“Meanwhile, we’re off sourcing other parts of the project that were solid. I think we did nine or 10 revisions of the schedule over that two-year period,” says Pangier. “It’s all about hitting the end user’s market window—if they’re not successful, we’re not successful. We spent a lot of time collaborating on schedule adjustments or pivots. Throw in the global pandemic and it was even more challenging. The leak tester and the front-end Brooks components ended up being the last pieces in that were most affected by the pandemic.”
MGS helped OEMs integrate requirements into their machines so the operators would have the aforementioned similar feel to each component. In cases where MGS saw that an OEM wasn’t solving an issue, they took on the challenge internally. Some pieces of equipment were thought to be turnkey, but as the team found gaps, MGS made their own alterations to ensure a better result.
Part of the success came from personnel at Kindeva. Kostreba says, “Jeff is excellent at project management, and management of people and meetings. Everything’s informative and the people he selected were great at their jobs. So from our standpoint, I felt like we had an army of Kindeva experts to keep us on our toes because they would help to find gaps and then we would fill the gaps with our own little army of experts. Probably the best part of the project is the number of experts doing their job well, working like we were one team instead of two companies.”
The central control system (CCS) operates, as the name implies, as a master control system while every machine operates in the background as its own machine. The programming for the modules remains in the modules themselves.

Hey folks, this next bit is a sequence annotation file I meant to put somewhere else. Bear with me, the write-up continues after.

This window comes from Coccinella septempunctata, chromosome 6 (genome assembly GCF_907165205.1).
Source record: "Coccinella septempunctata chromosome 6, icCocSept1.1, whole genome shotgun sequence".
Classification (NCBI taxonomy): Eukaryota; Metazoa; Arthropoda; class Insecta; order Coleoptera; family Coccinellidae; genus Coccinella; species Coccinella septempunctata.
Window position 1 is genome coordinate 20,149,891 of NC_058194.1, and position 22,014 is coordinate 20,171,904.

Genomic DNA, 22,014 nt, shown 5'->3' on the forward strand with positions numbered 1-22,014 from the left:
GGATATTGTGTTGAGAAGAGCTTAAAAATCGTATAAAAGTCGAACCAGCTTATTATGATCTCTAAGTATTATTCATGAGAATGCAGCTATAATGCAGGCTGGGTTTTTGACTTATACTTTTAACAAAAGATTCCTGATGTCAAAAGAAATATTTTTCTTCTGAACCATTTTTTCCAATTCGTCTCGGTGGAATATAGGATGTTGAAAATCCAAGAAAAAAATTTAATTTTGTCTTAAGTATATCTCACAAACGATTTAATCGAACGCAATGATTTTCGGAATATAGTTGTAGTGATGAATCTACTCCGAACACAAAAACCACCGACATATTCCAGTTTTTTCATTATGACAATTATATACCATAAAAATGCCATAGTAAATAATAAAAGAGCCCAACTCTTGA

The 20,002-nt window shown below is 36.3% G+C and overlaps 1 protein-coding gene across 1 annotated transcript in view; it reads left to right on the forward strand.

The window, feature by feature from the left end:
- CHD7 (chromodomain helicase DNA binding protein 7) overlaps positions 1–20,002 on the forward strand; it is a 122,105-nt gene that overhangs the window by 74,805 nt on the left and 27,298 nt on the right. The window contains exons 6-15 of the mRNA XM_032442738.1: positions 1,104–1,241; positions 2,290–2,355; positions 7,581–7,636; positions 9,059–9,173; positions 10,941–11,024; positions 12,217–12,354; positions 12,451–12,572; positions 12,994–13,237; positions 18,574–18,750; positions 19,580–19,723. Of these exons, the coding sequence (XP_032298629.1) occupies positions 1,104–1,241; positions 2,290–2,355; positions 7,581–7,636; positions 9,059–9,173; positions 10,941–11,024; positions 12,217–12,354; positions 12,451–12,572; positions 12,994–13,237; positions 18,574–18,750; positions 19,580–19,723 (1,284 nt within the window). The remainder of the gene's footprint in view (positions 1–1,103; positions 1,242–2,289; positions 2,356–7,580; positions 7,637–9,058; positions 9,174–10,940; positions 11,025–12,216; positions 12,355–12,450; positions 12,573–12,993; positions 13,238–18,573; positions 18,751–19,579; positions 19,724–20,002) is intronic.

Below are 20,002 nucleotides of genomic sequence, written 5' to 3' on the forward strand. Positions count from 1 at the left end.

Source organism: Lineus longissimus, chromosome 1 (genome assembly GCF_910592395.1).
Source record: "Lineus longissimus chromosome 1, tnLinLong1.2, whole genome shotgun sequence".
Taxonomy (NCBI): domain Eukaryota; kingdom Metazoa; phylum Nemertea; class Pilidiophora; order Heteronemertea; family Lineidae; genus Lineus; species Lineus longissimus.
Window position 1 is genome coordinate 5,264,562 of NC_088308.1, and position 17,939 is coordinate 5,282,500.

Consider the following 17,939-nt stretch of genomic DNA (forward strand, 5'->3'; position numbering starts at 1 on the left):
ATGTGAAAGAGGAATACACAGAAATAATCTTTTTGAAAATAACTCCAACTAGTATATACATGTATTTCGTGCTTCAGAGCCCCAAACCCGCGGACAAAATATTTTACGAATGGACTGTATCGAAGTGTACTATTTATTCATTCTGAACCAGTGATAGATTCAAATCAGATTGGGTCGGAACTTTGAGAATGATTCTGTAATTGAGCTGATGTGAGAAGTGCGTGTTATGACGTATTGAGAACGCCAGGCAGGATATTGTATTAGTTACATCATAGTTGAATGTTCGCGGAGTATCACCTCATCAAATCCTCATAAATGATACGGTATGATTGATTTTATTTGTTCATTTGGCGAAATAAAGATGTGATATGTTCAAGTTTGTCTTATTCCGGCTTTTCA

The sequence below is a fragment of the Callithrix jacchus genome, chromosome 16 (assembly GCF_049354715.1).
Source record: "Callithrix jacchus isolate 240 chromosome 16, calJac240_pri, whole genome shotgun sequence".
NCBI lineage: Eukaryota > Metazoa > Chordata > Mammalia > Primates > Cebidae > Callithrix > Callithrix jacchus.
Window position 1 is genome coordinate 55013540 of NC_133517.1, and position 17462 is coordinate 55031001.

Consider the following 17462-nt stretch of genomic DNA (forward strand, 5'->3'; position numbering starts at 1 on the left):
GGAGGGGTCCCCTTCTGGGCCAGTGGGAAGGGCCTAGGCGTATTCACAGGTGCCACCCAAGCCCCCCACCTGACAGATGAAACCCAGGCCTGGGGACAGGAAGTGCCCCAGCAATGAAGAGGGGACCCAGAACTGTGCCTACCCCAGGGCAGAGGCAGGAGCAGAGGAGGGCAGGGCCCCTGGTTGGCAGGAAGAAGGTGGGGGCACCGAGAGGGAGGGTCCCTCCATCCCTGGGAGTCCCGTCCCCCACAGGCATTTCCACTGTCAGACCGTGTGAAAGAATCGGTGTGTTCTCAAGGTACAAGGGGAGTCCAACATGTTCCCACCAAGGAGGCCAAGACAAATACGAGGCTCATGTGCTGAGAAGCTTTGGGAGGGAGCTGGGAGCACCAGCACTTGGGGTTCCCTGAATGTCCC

The CCS monitors what each machine is doing and communicates back and forth. Kostreba explains, “Machines upstream and downstream communicate with each other individually for stop or wait commands, and the central control system can also start and stop machines, go to dispatch configuration, half speed, full speed, etc. Then it reports all of that information for everybody in the room to know what’s going on.”
Annesley says, “A requirement from the beginning was that these equipment modules all have to operate as a single unit. In order to do that, you have to have an orchestrator so there can be that level of coordination between each module. That was something that I would say uniquely positioned MGS because they understood that from the very beginning. This wasn’t necessarily the case with all vendors—there are different ways you can approach this. MGS also had very capable technical employees, their control staff had a great understanding of the standards that needed to be put into place and communicated to each one of these OEMs so that they can speak the same language and be coordinated by a single central control station.”
Operators can start and stop the system from the CCS or locally at the machine. MGS had to develop programming to ensure that this is done safely. Local maintenance can be done on one module without stopping the entire system.
As was mentioned above, a key goal of the project was to have each OEMs’ technology shine in its particular role, while still ensuring that an operator at Kindeva could walk up to a machine and see the basic control was the same as for other machines. Each machine has its own HMI. MGS did not ask OEMs to change their HMIs—their core standards are the foundation of their equipment—but messaging and content look the same to make the operator experience as easy as possible.